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Preparing for the end of year exam

Written examination – End of year

Examination specifications Overall conditions

The examination will be sat at a time and date to be set annually by the Victorian Curriculum and Assessment Authority (VCAA). VCAA examination rules will apply. Details of these rules are published annually in the VCE and VCAL Administrative Handbook.

There will be 15 minutes reading time and 2 hours writing time.
The examination will be marked by a panel appointed by the VCAA. The examination will contribute 50 per cent to the study score.



The VCE English Language Study Design 2016–2020 is the document for the development of the examination. All outcomes in Units 3 and 4 will be examined.

All of the key knowledge and skills that underpin the outcomes in Units 3 and 4 are examinable.



The examination will be in the form of a question and answer book.

The examination will consist of three sections.


Section A will consist of short-answer questions based on one or more formal or informal spoken or written texts and will be worth a total of 15 marks. All questions in Section A will be compulsory.


Section B will consist of an analytical commentary on the language in one or more texts and will be worth a total of 30 marks. There will be one compulsory task in Section B.


Section C will consist of essay questions supported by stimulus material and will be worth a total of 30 marks. Students will choose one out of two or three essay questions in Section C.

The total marks for the examination will be 75.

The examination will contain a detachable insert with material for Section A and Section B from sources such as literature, advertising, bureaucracy, the media, emails, electronic chat rooms, scripted and spontaneous dialogues, conversations, interviews and television or radio commentary.




Examination responses will be assessed on the extent to which they demonstrate the ability to:

  • use metalanguage to describe and analyse structures, features and functions of language in a range of contexts

  • explain and analyse linguistic features of written and spoken English in a range of registers

  • understand and analyse relationships between language and identities in society

  • identify and analyse differing attitudes to varieties of Australian English

  • draw on contemporary discussions and debates about language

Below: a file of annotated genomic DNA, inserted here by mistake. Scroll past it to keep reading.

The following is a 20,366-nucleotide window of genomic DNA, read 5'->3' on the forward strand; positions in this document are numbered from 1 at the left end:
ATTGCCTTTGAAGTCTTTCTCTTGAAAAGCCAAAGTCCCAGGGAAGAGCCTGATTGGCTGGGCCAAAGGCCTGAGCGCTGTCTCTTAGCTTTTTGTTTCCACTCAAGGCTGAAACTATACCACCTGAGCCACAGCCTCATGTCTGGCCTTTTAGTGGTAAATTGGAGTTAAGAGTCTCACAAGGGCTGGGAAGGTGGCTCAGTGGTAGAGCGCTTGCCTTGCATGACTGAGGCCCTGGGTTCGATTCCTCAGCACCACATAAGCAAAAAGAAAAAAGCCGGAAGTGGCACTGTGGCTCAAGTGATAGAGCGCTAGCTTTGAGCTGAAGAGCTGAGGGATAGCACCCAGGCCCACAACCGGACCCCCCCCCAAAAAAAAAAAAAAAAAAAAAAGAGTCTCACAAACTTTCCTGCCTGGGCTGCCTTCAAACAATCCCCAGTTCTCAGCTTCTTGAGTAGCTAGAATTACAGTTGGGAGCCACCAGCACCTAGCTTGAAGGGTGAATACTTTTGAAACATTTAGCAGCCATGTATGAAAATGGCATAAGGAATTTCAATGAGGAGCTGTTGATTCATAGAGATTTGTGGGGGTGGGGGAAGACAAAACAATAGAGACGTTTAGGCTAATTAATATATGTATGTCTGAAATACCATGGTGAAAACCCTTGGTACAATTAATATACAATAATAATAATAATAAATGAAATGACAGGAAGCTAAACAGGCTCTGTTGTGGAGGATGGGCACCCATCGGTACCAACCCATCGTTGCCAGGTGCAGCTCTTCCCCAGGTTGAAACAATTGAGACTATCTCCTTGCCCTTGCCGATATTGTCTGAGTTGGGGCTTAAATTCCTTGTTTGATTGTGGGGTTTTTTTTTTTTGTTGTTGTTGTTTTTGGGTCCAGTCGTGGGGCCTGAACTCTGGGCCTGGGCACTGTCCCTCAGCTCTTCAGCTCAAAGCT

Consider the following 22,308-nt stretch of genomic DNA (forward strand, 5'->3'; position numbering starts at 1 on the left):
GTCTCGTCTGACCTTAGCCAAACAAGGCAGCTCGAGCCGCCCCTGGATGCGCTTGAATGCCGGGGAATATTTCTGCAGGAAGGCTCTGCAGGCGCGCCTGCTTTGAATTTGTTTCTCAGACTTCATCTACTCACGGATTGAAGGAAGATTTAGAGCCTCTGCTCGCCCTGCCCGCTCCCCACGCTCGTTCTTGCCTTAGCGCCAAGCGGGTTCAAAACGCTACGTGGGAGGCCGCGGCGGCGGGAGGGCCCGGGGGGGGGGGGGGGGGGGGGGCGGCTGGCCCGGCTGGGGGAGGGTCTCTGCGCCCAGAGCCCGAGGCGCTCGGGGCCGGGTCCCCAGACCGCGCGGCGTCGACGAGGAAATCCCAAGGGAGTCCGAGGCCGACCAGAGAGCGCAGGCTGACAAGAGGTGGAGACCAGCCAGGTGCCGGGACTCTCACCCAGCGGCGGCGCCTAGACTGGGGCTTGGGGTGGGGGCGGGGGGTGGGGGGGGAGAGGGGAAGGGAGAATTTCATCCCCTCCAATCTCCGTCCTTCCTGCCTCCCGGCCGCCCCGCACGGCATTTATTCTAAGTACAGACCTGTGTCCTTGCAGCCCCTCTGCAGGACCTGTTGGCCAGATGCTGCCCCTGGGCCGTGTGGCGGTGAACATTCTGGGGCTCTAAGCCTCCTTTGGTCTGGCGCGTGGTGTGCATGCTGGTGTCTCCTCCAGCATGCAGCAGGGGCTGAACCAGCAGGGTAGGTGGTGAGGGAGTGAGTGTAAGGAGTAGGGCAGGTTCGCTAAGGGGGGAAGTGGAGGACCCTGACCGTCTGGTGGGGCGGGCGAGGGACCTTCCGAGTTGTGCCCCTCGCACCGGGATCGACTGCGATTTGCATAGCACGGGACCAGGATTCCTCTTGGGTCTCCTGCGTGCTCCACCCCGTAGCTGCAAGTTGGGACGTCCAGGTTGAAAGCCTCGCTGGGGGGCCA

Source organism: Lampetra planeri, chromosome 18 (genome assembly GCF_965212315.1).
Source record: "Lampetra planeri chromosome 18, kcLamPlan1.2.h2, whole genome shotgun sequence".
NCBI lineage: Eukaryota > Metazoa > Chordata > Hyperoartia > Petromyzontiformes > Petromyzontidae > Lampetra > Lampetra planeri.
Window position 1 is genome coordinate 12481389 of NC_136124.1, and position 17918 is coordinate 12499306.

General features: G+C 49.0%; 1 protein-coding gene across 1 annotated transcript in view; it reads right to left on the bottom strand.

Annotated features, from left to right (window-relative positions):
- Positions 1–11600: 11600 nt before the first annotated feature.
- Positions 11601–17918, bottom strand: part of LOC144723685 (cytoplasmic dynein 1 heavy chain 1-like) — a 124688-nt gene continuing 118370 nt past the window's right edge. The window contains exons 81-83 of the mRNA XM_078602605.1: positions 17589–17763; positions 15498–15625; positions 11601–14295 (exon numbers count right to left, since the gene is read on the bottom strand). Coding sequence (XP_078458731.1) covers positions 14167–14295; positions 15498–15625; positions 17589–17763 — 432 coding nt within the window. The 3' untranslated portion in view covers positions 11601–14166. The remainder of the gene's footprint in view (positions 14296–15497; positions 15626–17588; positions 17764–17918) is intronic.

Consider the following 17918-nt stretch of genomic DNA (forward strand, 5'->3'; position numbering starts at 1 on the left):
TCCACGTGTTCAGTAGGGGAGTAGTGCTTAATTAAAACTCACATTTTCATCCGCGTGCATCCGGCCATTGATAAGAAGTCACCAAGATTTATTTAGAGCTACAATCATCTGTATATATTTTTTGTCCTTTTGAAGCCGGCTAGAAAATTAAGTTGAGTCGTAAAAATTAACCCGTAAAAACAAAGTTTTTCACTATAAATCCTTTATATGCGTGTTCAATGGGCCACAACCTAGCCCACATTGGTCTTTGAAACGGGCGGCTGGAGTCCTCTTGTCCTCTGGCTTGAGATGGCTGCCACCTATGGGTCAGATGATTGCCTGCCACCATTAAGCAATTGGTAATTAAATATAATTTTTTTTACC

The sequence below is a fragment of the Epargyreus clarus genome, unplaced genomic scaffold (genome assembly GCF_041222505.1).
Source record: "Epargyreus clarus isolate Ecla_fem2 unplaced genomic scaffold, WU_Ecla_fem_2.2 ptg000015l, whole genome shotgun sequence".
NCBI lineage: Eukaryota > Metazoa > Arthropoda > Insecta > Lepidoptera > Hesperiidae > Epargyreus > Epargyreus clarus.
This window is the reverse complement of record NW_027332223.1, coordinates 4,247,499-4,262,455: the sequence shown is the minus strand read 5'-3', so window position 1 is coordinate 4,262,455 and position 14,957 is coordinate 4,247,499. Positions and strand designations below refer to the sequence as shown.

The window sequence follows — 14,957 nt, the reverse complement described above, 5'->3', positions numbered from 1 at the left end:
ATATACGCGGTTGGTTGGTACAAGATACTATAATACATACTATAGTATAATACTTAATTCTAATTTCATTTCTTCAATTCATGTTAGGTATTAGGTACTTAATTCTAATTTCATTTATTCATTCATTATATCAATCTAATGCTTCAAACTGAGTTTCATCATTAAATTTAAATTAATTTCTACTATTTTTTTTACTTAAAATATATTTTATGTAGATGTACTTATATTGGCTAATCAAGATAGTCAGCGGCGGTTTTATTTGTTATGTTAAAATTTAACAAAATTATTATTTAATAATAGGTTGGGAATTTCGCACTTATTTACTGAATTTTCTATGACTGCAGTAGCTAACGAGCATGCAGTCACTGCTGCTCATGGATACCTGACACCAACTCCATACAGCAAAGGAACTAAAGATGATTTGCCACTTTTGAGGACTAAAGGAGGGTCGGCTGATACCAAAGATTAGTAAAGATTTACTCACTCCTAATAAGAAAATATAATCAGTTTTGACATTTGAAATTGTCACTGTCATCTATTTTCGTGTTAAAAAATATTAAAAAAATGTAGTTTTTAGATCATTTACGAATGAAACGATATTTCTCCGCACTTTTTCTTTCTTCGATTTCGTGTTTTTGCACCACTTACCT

• write clearly organised responses with controlled and effective use of language appropriate to the task.

    Approved materials and equipment

    Pens, pencils, highlighters, erasers, sharpeners and rulers

    Relevant references



Sample questions

SECTION A – Short-answer questions

The questions below are examples of the types of questions that might be set for Section A. These sample sets of questions are not intended to equal 15 marks for each sample text. The sample texts are located at the end of the sample questions.

If Text 1 were the text set for Section A, the questions could include the following: Question 1 (4 marks)

How does the use of adjectives and adjectival phrases support the purpose of this text in lines 1–25? Provide examples.

Question 2 (4 marks)
Explain how the situational context of this text has an impact on the language used.

Question 3 (6 marks)
Discuss the register of the text, noting features of Standard and non-Standard varieties that contribute to the

relative formality of the language.

If Text 2 were the text set for Section A, the questions could include the following: Question 1 (4 marks)

Discuss four different stylistic techniques used to emphasise the relentless heat of summer between lines 1 and 9.

Question 2 (3 marks)
Explain how substitution and antonymy are used to create cohesion between lines 22 and 28.

Question 3 (4 marks)
Discuss the role of colloquial language in establishing the writer’s identity. Provide two examples to

illustrate your answer. Question 4 (4 marks)

How does Text 2 rely on inference to create coherence? Provide at least two examples to illustrate your answer.

Question 5 (6 marks)
Comment on the writer’s use of three syntactic features between lines 1 and 15.

Question 6 (4 marks)
Discuss the effect of the writer’s use of gurative language in the text.

If Text 3 were the text set for Section A, the questions could include the following: Question 1 (4 marks)

Discuss the conversational strategies used in lines 1–5 and in lines 97–101. Question 2 (4 marks)

Comment on the discourse function of two different prosodic features between lines 6 and 18. Question 3 (5 marks)

How does the topic management between lines 19 and 33 re ect the relationship between C and A? Discuss, using linguistic evidence.


Question 4 (6 marks)
Compare the syntactic features of the interaction in lines 41–54 with the syntactic features of the interaction

in lines 55–59.

If Text 4 were the text set for Section A, the questions could include the following: Question 1 (2 marks)

Provide two examples of the speaker’s use of uniquely Australian noun phrases in the text. Question 2 (2 marks)

How does the use of semantic patterning support the function of this text? Provide one example to illustrate your response


Question 3 (3 marks)
How is repetition used to create cohesion in the text? Provide two examples.


Question 4 (4 marks)
Discuss the degree of formality achieved in this text. Use evidence from two or more subsystems to support

your response.


Question 5 (5 marks)
Does this speech achieve its purpose? Discuss, using linguistic evidence to support your analysis.



SECTION B – Analytical commentary


Any of the sample texts provided (Text 1, Text 2, Text 3, Text 4) could be set for Section B. The task for Section B will be as follows:

Write an analytical commentary on the language features of Text*. In your response, you should comment on the:

  • contextual factors affecting/surrounding the text

  • social purpose and register of the text

  • stylistic and discourse features of the text. Refer to at least two subsystems in your analysis.



  • SECTION C – Essay Sample question 1


  1. ‘Nothing unites a country more than its common language because from a language comes a history

    and a culture.’

    John Howard, quoted in ‘Migrants to sit English test’, ABC News (online), 11 December 2006